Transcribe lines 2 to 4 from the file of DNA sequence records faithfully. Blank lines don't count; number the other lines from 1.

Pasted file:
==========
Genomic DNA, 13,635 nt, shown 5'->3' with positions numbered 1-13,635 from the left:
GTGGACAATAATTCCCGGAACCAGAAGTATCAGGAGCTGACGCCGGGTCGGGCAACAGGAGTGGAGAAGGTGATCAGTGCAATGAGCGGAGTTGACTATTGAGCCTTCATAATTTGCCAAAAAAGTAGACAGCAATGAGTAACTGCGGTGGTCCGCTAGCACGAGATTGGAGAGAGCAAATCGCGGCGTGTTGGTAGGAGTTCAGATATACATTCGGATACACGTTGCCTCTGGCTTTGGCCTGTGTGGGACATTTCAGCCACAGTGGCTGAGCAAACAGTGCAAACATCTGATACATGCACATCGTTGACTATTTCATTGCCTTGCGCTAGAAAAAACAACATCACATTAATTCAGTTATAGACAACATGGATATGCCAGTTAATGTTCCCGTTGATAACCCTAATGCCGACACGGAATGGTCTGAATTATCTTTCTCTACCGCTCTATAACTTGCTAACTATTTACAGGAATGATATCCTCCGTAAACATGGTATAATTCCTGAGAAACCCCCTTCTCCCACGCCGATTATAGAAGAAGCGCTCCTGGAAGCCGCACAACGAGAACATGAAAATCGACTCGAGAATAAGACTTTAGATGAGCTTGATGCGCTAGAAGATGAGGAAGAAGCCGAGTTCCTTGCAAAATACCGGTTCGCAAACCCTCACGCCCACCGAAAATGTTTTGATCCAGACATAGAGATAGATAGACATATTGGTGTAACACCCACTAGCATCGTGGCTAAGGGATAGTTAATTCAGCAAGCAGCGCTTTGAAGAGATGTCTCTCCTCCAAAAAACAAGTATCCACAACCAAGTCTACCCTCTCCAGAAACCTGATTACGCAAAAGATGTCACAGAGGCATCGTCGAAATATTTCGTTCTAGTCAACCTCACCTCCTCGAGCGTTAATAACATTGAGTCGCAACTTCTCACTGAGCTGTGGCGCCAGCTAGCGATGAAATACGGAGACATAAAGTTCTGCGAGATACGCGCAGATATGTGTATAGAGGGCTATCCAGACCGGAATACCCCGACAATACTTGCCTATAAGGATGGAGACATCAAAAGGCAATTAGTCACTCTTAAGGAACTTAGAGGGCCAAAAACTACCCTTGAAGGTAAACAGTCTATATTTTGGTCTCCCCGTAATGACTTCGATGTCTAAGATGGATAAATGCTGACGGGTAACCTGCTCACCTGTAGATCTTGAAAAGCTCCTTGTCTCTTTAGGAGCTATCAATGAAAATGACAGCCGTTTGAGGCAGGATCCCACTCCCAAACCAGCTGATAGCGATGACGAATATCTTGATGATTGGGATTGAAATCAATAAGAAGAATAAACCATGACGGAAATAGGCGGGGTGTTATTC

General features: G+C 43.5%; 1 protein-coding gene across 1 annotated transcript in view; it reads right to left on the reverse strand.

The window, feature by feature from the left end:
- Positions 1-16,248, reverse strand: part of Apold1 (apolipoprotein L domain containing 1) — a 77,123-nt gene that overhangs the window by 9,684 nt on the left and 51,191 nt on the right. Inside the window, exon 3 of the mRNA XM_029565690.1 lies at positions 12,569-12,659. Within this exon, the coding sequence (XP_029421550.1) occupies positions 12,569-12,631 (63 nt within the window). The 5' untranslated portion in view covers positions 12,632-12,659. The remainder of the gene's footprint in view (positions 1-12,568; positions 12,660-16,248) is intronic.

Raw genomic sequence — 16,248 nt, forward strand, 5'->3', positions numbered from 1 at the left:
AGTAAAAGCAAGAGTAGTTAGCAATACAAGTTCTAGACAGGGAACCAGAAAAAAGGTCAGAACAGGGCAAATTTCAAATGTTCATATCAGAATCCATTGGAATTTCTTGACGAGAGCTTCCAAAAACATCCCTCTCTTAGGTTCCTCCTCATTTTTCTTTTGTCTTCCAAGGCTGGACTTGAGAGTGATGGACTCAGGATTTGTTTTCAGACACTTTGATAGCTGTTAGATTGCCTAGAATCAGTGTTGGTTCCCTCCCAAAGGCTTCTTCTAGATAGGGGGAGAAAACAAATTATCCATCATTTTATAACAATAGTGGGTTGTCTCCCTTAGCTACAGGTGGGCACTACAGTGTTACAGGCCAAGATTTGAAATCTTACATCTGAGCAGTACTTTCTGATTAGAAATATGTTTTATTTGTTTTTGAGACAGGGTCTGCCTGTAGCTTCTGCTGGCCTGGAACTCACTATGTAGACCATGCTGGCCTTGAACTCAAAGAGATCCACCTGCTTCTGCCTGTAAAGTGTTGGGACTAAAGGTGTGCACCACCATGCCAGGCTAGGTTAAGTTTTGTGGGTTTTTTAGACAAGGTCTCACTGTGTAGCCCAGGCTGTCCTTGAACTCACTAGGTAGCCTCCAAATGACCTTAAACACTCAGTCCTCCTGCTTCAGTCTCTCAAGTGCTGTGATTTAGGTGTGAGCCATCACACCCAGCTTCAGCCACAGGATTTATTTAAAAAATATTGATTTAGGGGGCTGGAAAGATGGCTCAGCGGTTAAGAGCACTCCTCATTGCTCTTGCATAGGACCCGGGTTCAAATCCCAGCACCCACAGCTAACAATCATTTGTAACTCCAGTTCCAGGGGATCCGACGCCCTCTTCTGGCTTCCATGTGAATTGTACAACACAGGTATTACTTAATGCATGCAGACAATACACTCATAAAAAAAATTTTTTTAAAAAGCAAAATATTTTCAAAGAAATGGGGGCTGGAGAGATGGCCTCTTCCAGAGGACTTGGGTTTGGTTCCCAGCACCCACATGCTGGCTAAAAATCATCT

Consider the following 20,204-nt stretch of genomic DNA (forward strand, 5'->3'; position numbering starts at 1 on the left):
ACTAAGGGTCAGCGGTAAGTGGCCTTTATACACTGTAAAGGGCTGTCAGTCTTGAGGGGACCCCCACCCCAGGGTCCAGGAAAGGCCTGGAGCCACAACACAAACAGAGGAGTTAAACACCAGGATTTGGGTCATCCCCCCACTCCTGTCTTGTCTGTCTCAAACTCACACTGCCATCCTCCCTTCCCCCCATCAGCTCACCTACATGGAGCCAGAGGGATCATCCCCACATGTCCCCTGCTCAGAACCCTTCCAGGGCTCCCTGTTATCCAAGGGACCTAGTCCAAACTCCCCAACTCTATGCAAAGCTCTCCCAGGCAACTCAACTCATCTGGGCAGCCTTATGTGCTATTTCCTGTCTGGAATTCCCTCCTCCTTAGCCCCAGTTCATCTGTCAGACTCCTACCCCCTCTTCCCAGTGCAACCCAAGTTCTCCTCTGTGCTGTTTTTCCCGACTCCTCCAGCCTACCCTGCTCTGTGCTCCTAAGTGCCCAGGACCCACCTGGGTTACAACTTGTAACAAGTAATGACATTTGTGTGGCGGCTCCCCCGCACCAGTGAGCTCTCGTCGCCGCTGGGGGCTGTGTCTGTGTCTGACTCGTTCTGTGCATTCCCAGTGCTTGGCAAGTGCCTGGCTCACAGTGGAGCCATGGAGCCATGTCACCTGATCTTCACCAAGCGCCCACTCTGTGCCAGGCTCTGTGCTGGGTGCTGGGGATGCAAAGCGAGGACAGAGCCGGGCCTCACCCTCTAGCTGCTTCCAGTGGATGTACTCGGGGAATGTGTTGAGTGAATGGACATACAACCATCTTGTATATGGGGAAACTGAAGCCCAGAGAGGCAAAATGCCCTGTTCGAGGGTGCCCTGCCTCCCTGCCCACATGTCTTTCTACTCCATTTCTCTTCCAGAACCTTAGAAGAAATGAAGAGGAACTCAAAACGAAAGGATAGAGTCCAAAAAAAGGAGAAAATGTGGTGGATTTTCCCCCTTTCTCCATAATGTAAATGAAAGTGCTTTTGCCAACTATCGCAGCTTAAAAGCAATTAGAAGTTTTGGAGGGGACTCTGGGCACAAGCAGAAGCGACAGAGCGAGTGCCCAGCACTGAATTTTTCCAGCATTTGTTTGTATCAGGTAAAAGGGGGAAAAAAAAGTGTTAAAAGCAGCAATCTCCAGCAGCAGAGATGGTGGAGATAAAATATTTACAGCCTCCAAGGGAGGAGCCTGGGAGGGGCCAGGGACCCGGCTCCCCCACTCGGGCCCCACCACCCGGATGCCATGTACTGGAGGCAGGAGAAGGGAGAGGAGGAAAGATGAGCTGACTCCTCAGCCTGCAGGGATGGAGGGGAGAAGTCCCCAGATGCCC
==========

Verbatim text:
GTGGACAATAATTCCCGGAACCAGAAGTATCAGGAGCTGACGCCGGGTCGGGCAACAGGAGTGGAGAAGGTGATCAGTGCAATGAGCGGAGTTGACTATTGAGCCTTCATAATTTGCCAAAAAAGTAGACAGCAATGAGTAACTGCGGTGGTCCGCTAGCACGAGATTGGAGAGAGCAAATCGCGGCGTGTTGGTAGGAGTTCAGATATACATTCGGATACACGTTGCCTCTGGCTTTGGCCTGTGTGGGACATTTCAGCCACAGTGGCTGAGCAAACAGTGCAAACATCTGATACATGCACATCGTTGACTATTTCATTGCCTTGCGCTAGAAAAAACAACATCACATTAATTCAGTTATAGACAACATGGATATGCCAGTTAATGTTCCCGTTGATAACCCTAATGCCGACACGGAATGGTCTGAATTATCTTTCTCTACCGCTCTATAACTTGCTAACTATTTACAGGAATGATATCCTCCGTAAACATGGTATAATTCCTGAGAAACCCCCTTCTCCCACGCCGATTATAGAAGAAGCGCTCCTGGAAGCCGCACAACGAGAACATGAAAATCGACTCGAGAATAAGACTTTAGATGAGCTTGATGCGCTAGAAGATGAGGAAGAAGCCGAGTTCCTTGCAAAATACCGGTTCGCAAACCCTCACGCCCACCGAAAATGTTTTGATCCAGACATAGAGATAGATAGACATATTGGTGTAACACCCACTAGCATCGTGGCTAAGGGATAGTTAATTCAGCAAGCAGCGCTTTGAAGAGATGTCTCTCCTCCAAAAAACAAGTATCCACAACCAAGTCTACCCTCTCCAGAAACCTGATTACGCAAAAGATGTCACAGAGGCATCGTCGAAATATTTCGTTCTAGTCAACCTCACCTCCTCGAGCGTTAATAACATTGAGTCGCAACTTCTCACTGAGCTGTGGCGCCAGCTAGCGATGAAATACGGAGACATAAAGTTCTGCGAGATACGCGCAGATATGTGTATAGAGGGCTATCCAGACCGGAATACCCCGACAATACTTGCCTATAAGGATGGAGACATCAAAAGGCAATTAGTCACTCTTAAGGAACTTAGAGGGCCAAAAACTACCCTTGAAGGTAAACAGTCTATATTTTGGTCTCCCCGTAATGACTTCGATGTCTAAGATGGATAAATGCTGACGGGTAACCTGCTCACCTGTAGATCTTGAAAAGCTCCTTGTCTCTTTAGGAGCTATCAATGAAAATGACAGCCGTTTGAGGCAGGATCCCACTCCCAAACCAGCTGATAGCGATGACGAATATCTTGATGATTGGGATTGAAATCAATAAGAAGAATAAACCATGACGGAAATAGGCGGGGTGTTATTC

General features: G+C 43.5%; 1 protein-coding gene across 1 annotated transcript in view; it reads right to left on the reverse strand.

The window, feature by feature from the left end: